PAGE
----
print-icon

Another Study Shows—Yet Again—That Lockdowns Don't Work

Tyler Durden's Photo
by Tyler Durden
Tuesday, Jan 26, 2021 - 06:00 AM

Authored by Ryan McMaken via the Mises Institute (emphasis ours)

Although advocates for covid-19 lockdowns continue to insist that they save lives, actual experience keeps suggesting otherwise.

On a national level, just eyeballing the data makes this clear. Countries that have implemented harsh lockdowns shouldn’t expect to have comparatively lower numbers of covid-19 deaths per million.

In Italy and the United Kingdom, for example, where lockdowns have been repeatedly imposed, death totals per million remain among the worst in the world. Meanwhile, in the United States, states with with the most harsh lockdown rules—such as New York, New Jersey, and Massachusetts are among the states with the worst total deaths.

Lockdown advocates, of course, are likely to argue that if researchers control for a variety of other variables, then we’re sure to see that lockdowns have saved millions of lives. Yet research keeps showing us this simply isn’t the case.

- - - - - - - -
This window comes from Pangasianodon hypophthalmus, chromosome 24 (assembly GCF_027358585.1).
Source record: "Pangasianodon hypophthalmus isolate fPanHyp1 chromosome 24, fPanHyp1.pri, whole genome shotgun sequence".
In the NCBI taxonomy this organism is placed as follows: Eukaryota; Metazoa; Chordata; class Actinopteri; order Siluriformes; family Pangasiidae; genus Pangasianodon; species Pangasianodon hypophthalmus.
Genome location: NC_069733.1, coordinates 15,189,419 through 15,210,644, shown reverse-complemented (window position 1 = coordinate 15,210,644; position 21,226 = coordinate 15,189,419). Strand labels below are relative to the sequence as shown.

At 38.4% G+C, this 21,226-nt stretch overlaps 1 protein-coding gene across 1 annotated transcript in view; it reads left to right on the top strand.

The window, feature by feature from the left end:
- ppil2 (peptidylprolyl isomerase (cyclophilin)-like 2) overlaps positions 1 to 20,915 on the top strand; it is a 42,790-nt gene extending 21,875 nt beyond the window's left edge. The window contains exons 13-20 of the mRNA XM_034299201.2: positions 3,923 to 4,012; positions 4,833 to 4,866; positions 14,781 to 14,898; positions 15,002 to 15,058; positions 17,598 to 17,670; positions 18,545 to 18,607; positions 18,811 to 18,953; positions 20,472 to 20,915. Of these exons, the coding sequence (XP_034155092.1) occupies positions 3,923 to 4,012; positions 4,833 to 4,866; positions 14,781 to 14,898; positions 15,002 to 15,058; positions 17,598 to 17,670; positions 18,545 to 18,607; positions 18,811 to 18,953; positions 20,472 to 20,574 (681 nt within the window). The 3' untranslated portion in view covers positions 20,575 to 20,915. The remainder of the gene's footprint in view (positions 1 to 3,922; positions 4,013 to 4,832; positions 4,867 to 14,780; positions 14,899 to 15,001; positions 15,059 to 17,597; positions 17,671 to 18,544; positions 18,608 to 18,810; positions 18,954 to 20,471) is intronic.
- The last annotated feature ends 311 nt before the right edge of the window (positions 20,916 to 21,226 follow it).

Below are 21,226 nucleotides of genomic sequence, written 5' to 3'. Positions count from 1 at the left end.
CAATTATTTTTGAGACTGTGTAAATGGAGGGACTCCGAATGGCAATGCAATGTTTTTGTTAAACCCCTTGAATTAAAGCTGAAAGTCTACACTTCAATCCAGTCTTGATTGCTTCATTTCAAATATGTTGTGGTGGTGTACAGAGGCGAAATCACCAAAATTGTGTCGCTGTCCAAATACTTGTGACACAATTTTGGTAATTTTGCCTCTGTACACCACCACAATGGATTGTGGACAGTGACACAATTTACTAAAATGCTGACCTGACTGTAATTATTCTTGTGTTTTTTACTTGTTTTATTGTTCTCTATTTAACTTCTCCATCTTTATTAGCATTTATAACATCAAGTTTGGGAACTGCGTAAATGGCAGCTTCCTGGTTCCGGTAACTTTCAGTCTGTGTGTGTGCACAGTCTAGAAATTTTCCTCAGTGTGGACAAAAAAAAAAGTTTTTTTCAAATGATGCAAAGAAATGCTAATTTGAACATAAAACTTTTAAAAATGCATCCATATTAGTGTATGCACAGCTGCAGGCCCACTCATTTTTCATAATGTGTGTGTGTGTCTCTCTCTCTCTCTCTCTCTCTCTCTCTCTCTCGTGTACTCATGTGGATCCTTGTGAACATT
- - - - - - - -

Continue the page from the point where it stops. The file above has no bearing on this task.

The latest study to show the weakness of the pro-lockdown position appeared this month in the European Journal of Clinical Investigation, authored by Eran Bendavid, Christopher Oh, Jay Bhattacharya, and John P.A. Ioannidis. Titled “Assessing Mandatory Stay-at-Home and Business Closure Effects on the Spread of COVID-19,” the authors compare “more restrictive non-pharmaceutical interventions” (mrNPI) and “less restrictive non-pharmaceutical interventions" (lrNPI). More restrictive interventions include mandatory stay-at-home orders and forced business closures. Less restrictive measures include “social distancing guidelines, discouraging of international and domestic travel, and a ban on large gatherings.” The researchers compare outcomes at the subnational level in a number of countries, including England, France, Germany, Iran, Italy, the Netherlands, Spain, and the United States. This is then compared against countries with less restrictive measures, primarily Sweden and South Korea, where stay-at-home orders and business closures were not widely implemented.